Finding your Training Levels
by Coach Seychelle
This article will go over all of the factors that we have to determine which Level or Zone we are working in when we train and how to find that Level quickly and effectively during an interval session. This is great for anyone new to interval training or anyone still trying to properly gauge where they are at during a workout. These are the Levels as I define them as a coach and as an athlete. There can be some variation from Coach to Coach. If you are not training with me personally, please review the training zones as defined by your coach for comparison. Even though you can find some variability in the specific criteria, this will still be a helpful and informative article for defining those criteria.
My last article published was on how to read and understand your interval training program. After reading it you should know which level you need to be working in for each session and for how long. Now let’s look at how to find that level.
Your Coach’s notes should include some instructions on how to define your training levels. My Weekly programs for example come with a table that looks like this:
These are most (but not all) of the criteria that we have to look at as paddlers in order to determine what Level we are paddling in.
The most common of these is % of Max Heart Rate. (MHR) Using your % MHR is a great indicator of how hard your body is working, but it is not a be all end all for determining your zone.
Some common downsides of using MHR are
1.) Not everyone trains with a Heart Rate Monitor.
2.) HR Monitors can be erratic. Mine doesn’t work once it gets wet…which is like a lot of the time.
3.) Knowing your true Max Heart Rate is uncommon. The standard formulas for finding MHR is rarely accurate for trained individuals. Most athlete’s true MHR is higher than the standard. The only way to truly know is to do a MHR test.
4.) Heart Rates can fluctuate day to day based on your level of fatigue, stress, sleep, the conditions, etc.
I use % MHR during my workouts as baseline indicator of my training Level, but I then look at several other factors of my paddling.
The second most common and arguably the most important is Perceived Exertion. This goes hand in hand with training Intensity for me. The simplest way to look at this is on a scale of 1-10. (If you read proper coaching books, they will tell you 1-20…but I find that’s far too many numbers to think of while training)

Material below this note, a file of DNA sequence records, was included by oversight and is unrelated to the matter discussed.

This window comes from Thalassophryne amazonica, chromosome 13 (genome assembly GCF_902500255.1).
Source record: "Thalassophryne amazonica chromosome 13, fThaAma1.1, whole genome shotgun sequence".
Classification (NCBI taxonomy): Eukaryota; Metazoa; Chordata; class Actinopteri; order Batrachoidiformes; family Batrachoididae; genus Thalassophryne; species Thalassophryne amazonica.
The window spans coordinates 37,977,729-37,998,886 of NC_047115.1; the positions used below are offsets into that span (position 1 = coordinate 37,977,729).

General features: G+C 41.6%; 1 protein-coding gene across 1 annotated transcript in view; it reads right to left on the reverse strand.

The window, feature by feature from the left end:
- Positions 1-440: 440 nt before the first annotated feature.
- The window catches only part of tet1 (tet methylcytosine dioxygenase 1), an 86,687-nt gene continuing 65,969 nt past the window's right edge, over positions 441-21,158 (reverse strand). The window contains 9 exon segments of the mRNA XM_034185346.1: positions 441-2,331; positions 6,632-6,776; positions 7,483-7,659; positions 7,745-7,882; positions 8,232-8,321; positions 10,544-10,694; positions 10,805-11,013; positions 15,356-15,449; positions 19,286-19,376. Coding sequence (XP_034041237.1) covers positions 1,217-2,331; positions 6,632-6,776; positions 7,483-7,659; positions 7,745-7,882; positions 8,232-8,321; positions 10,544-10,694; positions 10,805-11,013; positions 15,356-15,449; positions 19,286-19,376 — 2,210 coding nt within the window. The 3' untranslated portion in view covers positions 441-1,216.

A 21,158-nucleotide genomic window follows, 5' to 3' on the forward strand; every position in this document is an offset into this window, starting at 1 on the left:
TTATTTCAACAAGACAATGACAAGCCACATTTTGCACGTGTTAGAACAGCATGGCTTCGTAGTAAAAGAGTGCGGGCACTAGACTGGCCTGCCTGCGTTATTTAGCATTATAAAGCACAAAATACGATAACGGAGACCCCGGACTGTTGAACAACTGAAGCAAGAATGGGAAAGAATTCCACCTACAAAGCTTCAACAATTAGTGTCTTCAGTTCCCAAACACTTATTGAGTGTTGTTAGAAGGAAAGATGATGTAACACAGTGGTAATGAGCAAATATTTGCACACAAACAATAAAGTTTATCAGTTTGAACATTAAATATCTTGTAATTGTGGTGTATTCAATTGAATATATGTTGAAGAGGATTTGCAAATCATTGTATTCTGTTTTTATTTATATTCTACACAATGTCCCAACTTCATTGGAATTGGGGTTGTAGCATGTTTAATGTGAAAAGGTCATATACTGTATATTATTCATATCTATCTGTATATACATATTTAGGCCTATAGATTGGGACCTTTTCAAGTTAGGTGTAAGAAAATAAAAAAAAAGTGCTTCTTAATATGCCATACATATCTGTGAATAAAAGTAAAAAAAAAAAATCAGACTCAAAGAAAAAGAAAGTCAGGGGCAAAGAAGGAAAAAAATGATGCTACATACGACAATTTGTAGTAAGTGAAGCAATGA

Ask yourself: “On a scale of 1-10 what number am I at right now?”
Anything 1 – 5 is level 1. I call this 50% effort. Easy, relaxed, social paddle pace, or rest and recovery pace.
A 6 – 7 is Level 2. I call this 70% or your maximum effort. Now you’re working, but you are able to go this pace all day long. (if you had to) This is the pace where you can really focus on perfect technique, smooth glides, and deep breathing.
A 7 – 8 is Level 3. I call this 80% effort. Now you are working hard and breathing hard. This is somewhere around or a bit above your sustained 1 hour race pace.
A 9 is Level 4. 90% of your maximum effort. Really hard work. Lots of power on the blade. Increased stroke rate. Not quite an all-out sprint, but this level should leave you gasping for breath at the end.
A 10/10 is Level 5. 100% of your effort. Give it everything you’ve got! A true Level 5 is only sustainable for 30-60 seconds. Sometimes we ask you to do longer L5 intervals. During L5 interval longer than 60seconds, your speed and intensity will naturally drop, but you are still giving it 100% of your effort.
I also include the Strokes Per Minute for those of you using a speed coach. It can be helpful to know your average stroke rates in each zone so that you can gauge your personal consistency in that training zone when your body begins to fatigue. Sometimes the mind and even the heart rate can play tricks on us. I am considering taking that off because this number is very personal based on your level of experience, fitness, conditions, paddle blade and board size. I often get folks worried that they are not averaging the correct stroke rate. That’s not the point here. At least not in the beginning. Find your training Level, then find your average SPM in that level.
Each training Level has a training Objective and a relative speed as well. I include these in my table above so that you see why we practice in each Level and how these zones compare to your racing speed. I will save going over these in more detail for a different post.
It takes some time working through your Training Levels to really get them dialed in. Be patient with yourself. Study them each time before you go out for a paddle. I know there’s a lot to be thinking about while you are out for a training session, but if you are consistent, these levels become second nature. You will be able to get in to your zone without having to think about all different factors and efforts and scales. Consistency is key. It does become easier. And what’s even better is your levels progress with you! Your speed and stroke rate and perceived exertion improve over time as you improve. It’s a wonderful feeling. Trust the process and Keep it up!
I welcome any questions below in the comments or in a private convo.